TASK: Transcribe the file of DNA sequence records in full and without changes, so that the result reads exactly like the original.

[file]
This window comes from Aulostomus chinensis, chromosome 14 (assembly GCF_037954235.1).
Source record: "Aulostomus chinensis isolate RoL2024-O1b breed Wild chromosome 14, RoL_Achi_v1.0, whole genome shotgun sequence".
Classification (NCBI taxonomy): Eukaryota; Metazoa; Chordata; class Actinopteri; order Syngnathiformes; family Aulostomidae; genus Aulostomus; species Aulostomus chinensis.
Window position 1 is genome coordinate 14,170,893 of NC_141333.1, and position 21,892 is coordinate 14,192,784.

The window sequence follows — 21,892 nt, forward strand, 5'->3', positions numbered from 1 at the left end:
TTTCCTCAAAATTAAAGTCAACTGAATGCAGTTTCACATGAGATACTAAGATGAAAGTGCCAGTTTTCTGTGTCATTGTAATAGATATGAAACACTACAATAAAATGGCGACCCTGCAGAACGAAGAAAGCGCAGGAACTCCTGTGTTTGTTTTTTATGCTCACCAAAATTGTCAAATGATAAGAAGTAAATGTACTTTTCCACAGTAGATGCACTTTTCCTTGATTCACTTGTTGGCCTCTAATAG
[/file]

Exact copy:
This window comes from Aulostomus chinensis, chromosome 14 (assembly GCF_037954235.1).
Source record: "Aulostomus chinensis isolate RoL2024-O1b breed Wild chromosome 14, RoL_Achi_v1.0, whole genome shotgun sequence".
Classification (NCBI taxonomy): Eukaryota; Metazoa; Chordata; class Actinopteri; order Syngnathiformes; family Aulostomidae; genus Aulostomus; species Aulostomus chinensis.
Window position 1 is genome coordinate 14,170,893 of NC_141333.1, and position 21,892 is coordinate 14,192,784.

The window sequence follows — 21,892 nt, forward strand, 5'->3', positions numbered from 1 at the left end:
TTTCCTCAAAATTAAAGTCAACTGAATGCAGTTTCACATGAGATACTAAGATGAAAGTGCCAGTTTTCTGTGTCATTGTAATAGATATGAAACACTACAATAAAATGGCGACCCTGCAGAACGAAGAAAGCGCAGGAACTCCTGTGTTTGTTTTTTATGCTCACCAAAATTGTCAAATGATAAGAAGTAAATGTACTTTTCCACAGTAGATGCACTTTTCCTTGATTCACTTGTTGGCCTCTAATAG